The ‘correct’ (w.r.t. alignment preservation) generalisation must presumably be in all circumstances to give the output that H would give. In scenarios where H wouldn’t directly answer the question (e.g. because H believed the value of answering the question were trivial relative to opportunity cost), this might include deception, power-seeking etc. Usually I’d expect high value true-and-useful information unrelated to the question; deception-for-our-own-good just can’t be ruled out.
If a system doesn’t always adapt to give the output H would, on what basis do we trust it to adapt in ways we would endorse? It’s unclear to me how we avoid throwing the baby out with the bathwater here.
Or would you expect to find Hs for whom such scenarios wouldn’t occur? This seems unlikely to me: opportunity cost would scale with capability, and I’d predict every H would have their price (generally I’m more confident of this for precisely the kinds of H I’d want amplified: rational, altruistic...).
If we can’t find such Hs, doesn’t this at least present a problem for detecting training issues?: if HCH may avoid direct answers or deceive you (for worthy-according-to-H reasons), then an IDA of that H eventually would too. At that point you’d need to distinguish [benign non-question-related information] and [benevolent deception] from [malign obfuscation/deception], which seems hard (though perhaps no harder than achieving existing oversight desiderata???).
Even assuming that succeeds, you wouldn’t end up with a general-purpose question-answerer or task-solver: you’d get an agent that does whatever an amplified [model predicting H-diligently-answering-training-questions] thinks is best. This doesn’t seem competitive across enough contexts.
...but hopefully I’m missing something.
That’s a good point, though I do still think you need the right motivation. Where you’re convinced you’re right, it’s very easy to skim past passages that are ‘obviously’ incorrect, and fail to question assumptions.(More generally, I do wonder what’s a good heuristic for this—clearly it’s not practical to constantly go back to first principles on everything; I’m not sure how to distinguish [this person is applying a poor heuristic] from [this person is applying a good heuristic to very different initial beliefs])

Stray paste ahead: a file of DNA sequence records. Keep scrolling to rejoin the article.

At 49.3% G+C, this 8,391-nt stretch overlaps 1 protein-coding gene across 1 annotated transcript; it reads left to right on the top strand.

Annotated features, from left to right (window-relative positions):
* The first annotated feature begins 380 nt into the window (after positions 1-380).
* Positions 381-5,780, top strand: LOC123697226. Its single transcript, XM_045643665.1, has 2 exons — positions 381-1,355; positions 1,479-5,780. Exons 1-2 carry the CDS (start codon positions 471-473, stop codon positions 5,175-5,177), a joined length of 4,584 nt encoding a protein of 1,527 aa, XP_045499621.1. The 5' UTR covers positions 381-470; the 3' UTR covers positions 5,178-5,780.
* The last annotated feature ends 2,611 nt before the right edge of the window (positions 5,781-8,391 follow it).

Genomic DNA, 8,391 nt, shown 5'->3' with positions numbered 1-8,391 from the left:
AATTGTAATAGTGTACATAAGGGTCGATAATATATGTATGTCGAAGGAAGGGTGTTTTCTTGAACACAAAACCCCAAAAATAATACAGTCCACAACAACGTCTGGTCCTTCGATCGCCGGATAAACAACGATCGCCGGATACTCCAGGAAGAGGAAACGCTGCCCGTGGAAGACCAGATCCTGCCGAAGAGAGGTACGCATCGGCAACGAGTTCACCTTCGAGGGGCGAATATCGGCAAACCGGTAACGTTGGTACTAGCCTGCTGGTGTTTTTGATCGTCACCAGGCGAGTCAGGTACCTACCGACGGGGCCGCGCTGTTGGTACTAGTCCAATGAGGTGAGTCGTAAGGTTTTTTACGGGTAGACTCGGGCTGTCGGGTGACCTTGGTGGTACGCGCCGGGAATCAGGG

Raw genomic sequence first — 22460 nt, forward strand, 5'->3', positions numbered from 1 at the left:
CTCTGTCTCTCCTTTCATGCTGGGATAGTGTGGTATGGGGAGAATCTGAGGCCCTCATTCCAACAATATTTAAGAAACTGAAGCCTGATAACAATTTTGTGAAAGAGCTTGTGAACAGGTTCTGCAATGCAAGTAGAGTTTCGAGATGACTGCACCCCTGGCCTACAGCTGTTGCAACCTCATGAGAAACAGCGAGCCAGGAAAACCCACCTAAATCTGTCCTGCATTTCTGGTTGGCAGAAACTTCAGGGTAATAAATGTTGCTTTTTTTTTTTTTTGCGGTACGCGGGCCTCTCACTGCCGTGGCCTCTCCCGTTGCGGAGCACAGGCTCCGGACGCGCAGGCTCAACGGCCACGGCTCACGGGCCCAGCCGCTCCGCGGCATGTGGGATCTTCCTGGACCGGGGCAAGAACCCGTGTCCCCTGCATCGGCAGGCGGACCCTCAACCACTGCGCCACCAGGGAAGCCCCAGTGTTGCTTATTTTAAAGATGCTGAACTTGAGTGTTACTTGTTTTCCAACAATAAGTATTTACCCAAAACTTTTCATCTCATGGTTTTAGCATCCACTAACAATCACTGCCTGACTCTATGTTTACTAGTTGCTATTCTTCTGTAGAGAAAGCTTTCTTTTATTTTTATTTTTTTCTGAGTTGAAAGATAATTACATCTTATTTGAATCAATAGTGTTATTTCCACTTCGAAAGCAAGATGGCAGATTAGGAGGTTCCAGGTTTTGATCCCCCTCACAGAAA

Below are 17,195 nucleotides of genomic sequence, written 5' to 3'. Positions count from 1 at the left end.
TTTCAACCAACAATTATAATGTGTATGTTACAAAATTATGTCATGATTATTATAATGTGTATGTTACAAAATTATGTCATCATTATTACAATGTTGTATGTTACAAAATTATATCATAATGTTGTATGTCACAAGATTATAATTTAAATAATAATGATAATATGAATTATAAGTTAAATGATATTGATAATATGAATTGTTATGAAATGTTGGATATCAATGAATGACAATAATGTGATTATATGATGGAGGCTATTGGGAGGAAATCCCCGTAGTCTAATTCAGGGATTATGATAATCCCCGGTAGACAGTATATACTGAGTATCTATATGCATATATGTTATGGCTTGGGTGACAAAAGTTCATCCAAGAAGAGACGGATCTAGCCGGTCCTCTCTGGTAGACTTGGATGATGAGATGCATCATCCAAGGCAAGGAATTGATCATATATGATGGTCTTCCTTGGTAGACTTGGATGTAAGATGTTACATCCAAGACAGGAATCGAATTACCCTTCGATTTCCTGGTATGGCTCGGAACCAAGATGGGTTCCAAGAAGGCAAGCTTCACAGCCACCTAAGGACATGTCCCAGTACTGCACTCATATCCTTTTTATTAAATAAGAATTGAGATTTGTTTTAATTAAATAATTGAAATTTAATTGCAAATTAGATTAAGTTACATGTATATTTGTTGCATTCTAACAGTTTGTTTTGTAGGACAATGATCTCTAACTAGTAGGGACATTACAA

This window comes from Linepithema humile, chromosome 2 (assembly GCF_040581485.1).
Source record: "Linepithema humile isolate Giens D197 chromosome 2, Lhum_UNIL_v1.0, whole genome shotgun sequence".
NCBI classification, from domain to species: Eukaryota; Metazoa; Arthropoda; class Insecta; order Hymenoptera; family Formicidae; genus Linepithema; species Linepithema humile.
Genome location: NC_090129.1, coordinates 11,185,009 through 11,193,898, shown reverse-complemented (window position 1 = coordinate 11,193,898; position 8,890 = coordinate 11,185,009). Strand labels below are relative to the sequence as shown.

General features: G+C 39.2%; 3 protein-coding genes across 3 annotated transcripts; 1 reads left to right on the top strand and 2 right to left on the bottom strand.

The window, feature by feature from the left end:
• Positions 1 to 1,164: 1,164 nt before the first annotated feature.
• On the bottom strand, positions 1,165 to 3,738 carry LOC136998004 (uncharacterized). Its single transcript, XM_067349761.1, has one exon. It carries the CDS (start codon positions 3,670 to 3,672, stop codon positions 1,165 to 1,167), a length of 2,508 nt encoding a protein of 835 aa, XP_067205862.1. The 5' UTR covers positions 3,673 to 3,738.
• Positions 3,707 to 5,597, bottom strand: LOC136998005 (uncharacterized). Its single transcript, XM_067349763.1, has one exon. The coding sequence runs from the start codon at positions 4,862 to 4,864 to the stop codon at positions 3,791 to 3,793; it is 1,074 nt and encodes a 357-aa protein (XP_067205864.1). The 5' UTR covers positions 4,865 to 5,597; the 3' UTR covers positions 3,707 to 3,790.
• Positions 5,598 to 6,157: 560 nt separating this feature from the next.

Perhaps the best would be a combination: a conversation which hopefully leaves you with the thought that you might be wrong, followed by the book to allow you to go into things on your own time without so much worry over losing face or winning.
Another point on the cause-for-optimism side is that being earnestly interested in knowing the truth is a big first step, and I think that description fits everyone mentioned so far.
I’d guess that reciprocal exchanges might work better for friends:I’ll read any m books you pick, so long as you read the n books I pick.
Less likely to get financial ick-factor, and it’s always possible that you’ll gain from reading the books they recommend.
Perhaps this could scale to public intellectuals where there’s either a feeling of trust or some verification mechanism (e.g. if the intellectual wants more people to read [some neglected X], and would willingly trade their time reading Y for a world where X were more widely appreciated).
Whether or not money is involved, I’m sceptical of the likely results for public intellectuals—or in general for people strongly attached to some viewpoint. The usual result seems to be a failure to engage with the relevant points. (perhaps not attacking head-on is the best approach: e.g. the asymmetrical weapons post might be a good place to start for Deutsch/Pinker)
Specifically, I’m thinking of David Deutsch speaking about AGI risk with Sam Harris: he just ends up telling a story where things go ok (or no worse than with humans), and the implicit argument is something like “I can imagine things going ok, and people have been incorrectly worried about things before, so this will probably be fine too”. Certainly Sam’s not the greatest technical advocate on the AGI risk side, but “I can imagine things going ok...” is a pretty general strategy.